Archdiocese orders priest removed from parish
Dec. 5, 2020 PLYMOUTH EAGLE.
Plymouth Michigan News
“Father knows – and knows well – why it was necessary to take this step.”
The removal of the Rev. Michael Suhy from the Our Lady of Good Counsel Catholic Church is Plymouth last month still has parishioners reeling at the news.
In a statement regarding the change last month, Auxiliary Bishop Gerard Battersby said the decision by the Archdiocese of Detroit was based on Suhy’s inability to manage the responsibilities of the parish.
“Father Suhy has become overwhelmed with the responsibilities, burdens and challenges of administrating a large and complex parish like Our Lady of Good Counsel Parish with its added dimension of having a school,” Battersby’s prepared statement read. “Following the required consultations and fact- finding, the action taken on Nov. 17 was believed necessary for Father Suhy’s well-being, and also for the well-being of the parish, parishioners, and school.”
Suhy, through his attorney Ron Thompson, is fighting the claims of the Archdiocese. Thompson characterized the claims as an attempt by “the Catholic Church to hide their misconduct.” He added that the action of the Archdiocese was “a cover up.” According to Thompson, the removal of Suhy from Our Lady of Good Counsel was retaliation for the priest’s objections to alleged sexual harassment and abuse by another church leader.
Suhy claimed he alerted church officials after receiving a letter last year from a couple “notifying him that a prominent employee of the Archdiocese of Detroit was engaging in the sexual harassment and grooming of their son.” That person, according to Suhy, was not punished, “and another colleague spontaneously shared with me his grave concern that the same alleged harasser was acting inappropriately with young priests of this archdiocese,” Suhy wrote. “What we have here is nothing less than the selective and arbitrary enforcement of the archdiocese’s policies against sexual harassment and abuse and the removal of a whistleblower pastor.”
Archdiocese officials deny that allegation and claim Suhy’s removal was based on his poor performance had been under discussion since last spring.
“The discussions aimed at getting Fr. Suhy to step aside voluntarily for his good and the good of the parish started – with him – this past spring,” said Ned McGrath, a spokesman for the archdiocese, in an email. “Ultimately and unfortunately, his intransigence triggered a canonical process for his removal.”
Archbishop Allen Vigneron, informed Suhy Nov. 17 of his removal from the parish after following what the church described as a “months-long process that included interviews with current and former clergy, staff, parishioners and others.”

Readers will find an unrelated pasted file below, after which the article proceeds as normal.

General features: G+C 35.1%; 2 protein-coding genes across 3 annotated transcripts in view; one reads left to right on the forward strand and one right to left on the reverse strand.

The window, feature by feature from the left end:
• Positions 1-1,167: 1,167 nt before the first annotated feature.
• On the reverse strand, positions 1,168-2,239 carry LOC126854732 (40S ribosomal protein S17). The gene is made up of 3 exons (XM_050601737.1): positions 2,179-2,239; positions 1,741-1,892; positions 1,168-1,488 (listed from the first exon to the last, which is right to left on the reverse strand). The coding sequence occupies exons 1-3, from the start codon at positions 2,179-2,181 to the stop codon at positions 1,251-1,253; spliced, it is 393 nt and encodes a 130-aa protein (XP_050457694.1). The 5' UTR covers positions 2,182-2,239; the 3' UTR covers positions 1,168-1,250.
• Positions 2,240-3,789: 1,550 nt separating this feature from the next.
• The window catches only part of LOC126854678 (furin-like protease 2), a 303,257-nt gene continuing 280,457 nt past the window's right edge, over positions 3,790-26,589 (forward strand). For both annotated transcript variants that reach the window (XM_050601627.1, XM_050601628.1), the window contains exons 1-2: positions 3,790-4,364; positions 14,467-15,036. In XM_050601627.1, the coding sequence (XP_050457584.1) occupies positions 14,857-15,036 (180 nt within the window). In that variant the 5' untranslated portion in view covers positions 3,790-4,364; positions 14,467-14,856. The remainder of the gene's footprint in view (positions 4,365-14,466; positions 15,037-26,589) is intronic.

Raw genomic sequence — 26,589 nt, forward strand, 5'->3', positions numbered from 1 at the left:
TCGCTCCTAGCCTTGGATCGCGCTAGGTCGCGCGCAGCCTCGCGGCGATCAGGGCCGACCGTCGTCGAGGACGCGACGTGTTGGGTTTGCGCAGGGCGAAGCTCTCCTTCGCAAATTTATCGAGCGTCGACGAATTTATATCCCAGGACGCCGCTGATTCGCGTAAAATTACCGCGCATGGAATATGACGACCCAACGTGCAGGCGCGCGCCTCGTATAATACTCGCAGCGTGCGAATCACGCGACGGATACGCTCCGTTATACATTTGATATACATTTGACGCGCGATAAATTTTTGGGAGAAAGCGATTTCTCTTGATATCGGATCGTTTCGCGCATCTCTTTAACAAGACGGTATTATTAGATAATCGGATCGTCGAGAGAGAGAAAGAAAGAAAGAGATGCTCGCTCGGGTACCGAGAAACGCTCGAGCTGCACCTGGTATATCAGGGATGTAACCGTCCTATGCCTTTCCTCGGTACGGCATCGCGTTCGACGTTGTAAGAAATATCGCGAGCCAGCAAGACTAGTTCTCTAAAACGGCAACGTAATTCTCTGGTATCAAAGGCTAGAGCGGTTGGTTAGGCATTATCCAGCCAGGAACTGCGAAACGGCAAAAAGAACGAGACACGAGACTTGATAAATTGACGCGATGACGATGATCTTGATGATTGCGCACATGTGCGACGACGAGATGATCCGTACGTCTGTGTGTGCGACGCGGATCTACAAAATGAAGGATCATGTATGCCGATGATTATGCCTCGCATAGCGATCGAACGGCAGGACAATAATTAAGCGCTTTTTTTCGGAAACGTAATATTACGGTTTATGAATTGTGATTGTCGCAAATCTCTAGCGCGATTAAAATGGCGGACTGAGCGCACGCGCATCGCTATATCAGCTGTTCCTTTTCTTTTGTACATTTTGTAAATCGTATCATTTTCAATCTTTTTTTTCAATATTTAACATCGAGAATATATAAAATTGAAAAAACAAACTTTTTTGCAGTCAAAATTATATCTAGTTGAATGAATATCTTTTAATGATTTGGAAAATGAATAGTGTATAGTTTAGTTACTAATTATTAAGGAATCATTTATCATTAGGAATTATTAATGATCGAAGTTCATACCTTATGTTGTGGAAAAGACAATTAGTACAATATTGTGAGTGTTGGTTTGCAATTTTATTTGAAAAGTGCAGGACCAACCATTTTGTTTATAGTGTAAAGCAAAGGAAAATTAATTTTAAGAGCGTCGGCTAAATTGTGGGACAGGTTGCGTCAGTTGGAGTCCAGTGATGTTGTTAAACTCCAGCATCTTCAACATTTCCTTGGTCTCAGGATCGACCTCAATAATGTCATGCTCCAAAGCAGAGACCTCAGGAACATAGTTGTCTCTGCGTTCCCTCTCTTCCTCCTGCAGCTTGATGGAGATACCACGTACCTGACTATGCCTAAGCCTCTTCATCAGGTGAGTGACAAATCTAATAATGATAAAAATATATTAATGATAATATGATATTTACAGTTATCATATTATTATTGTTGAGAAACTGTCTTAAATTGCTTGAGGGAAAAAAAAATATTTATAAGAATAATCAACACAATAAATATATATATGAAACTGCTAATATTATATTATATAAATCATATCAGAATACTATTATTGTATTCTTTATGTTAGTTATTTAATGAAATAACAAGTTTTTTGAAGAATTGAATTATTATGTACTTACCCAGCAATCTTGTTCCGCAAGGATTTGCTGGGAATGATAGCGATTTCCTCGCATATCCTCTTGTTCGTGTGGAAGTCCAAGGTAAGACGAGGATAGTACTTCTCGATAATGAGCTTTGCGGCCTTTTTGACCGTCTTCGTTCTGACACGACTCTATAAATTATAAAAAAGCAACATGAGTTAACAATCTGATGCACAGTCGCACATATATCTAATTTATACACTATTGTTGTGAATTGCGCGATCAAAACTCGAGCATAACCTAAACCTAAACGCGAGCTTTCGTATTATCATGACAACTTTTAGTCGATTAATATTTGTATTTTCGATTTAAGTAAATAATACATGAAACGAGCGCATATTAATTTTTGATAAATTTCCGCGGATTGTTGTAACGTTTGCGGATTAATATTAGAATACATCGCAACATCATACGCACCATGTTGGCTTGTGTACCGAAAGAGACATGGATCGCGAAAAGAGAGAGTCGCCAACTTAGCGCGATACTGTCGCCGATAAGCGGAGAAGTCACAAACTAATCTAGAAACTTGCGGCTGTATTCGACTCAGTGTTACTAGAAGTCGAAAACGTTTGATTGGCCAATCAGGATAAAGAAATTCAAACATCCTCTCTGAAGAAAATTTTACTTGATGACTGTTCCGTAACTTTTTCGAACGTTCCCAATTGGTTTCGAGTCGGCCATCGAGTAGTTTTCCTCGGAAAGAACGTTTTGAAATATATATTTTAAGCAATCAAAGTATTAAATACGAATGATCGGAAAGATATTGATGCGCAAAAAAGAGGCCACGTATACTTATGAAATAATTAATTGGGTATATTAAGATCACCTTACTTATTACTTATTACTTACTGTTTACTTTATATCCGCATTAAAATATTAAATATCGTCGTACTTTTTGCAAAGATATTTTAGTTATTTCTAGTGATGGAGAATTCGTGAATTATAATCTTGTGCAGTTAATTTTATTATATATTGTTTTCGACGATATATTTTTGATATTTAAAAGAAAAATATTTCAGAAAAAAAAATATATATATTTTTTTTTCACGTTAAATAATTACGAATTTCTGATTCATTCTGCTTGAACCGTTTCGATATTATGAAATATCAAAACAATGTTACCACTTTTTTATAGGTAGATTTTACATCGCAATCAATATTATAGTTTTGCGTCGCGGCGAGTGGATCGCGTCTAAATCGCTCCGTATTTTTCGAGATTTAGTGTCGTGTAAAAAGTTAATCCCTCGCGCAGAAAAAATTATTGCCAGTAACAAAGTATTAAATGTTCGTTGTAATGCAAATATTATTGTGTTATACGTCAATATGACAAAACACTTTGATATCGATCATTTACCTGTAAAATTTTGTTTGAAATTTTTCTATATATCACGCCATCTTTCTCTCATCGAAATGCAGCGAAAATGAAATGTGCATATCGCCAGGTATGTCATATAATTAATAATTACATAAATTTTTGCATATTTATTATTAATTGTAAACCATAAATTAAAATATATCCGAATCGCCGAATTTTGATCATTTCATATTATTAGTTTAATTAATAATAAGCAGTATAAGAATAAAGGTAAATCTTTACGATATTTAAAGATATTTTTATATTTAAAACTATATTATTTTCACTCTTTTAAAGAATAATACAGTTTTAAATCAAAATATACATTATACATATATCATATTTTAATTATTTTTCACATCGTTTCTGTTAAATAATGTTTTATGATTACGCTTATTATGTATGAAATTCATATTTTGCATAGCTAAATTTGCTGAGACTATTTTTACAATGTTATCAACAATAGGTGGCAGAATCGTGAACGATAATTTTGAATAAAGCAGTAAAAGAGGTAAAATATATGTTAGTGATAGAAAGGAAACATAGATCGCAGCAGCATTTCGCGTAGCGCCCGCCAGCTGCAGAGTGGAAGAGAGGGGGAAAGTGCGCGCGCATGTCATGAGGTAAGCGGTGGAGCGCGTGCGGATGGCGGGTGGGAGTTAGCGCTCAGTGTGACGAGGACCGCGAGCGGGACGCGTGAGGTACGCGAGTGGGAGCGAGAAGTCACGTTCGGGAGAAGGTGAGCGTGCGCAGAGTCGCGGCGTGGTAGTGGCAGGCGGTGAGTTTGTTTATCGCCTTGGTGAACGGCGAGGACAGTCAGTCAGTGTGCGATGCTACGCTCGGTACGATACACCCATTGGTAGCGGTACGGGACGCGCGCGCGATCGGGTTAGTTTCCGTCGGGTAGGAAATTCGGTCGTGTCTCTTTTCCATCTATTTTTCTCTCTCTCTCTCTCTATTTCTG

“As required by church law, two letters were sent to him encouraging him to resign as pastor for his own sake and for the sake of the parish; but, he chose not to do so,” Battersby wrote. McGrath said that “some two dozen pages of documentation and clarification” were presented to Suhy to explain the reasons he was being removed. He said that Suhy did not include any of that information in his statement and that “In other words, Father knows – and knows well – why it was necessary to take this step. The removal is about him and his pastorate, not someone or something else.”
Thompson claims that Suhy oversaw a thriving congregation with maximum attendance accompanied by a school boasing steady enrollment and that he “joyfully” served parishioners and that he had earned “a good reputation from Dearborn to Ypsilanti for his strong leadership.”
Thompson also said that Suhy maintained finances and that by last week the congregation was $79,000 ahead of budget in weekly offerings.
“All the markers of a good, well-run parish by a competent and able pastor are in play,” Thompson said.
Citing “the questionable nature of evidence” against the priest, Thompson said he believes archdiocese officials were displeased Suhy eliminated the position of a church staffer who had potentially damaging information and would not back down about the allegations involving the other official. “It’s a situation where Father Suhy is being sacrificed because he won’t keep quiet.”
Suhy will be provided a residence, his medical benefits will continue, and he will be supported financially by the Archdiocese of Detroit, Battersby said, until he is assigned a new parish. “There are no restrictions on his priestly ministry. However, for the good of everyone, he will no longer live at this parish, nor will he be permitted to return to Our Lady of Good Counsel to celebrate Mass or sacraments or visit the school.”
Monsignor Patrick Halfpenny has been assigned as the temporary administrator at Our Lady of Good Counsel.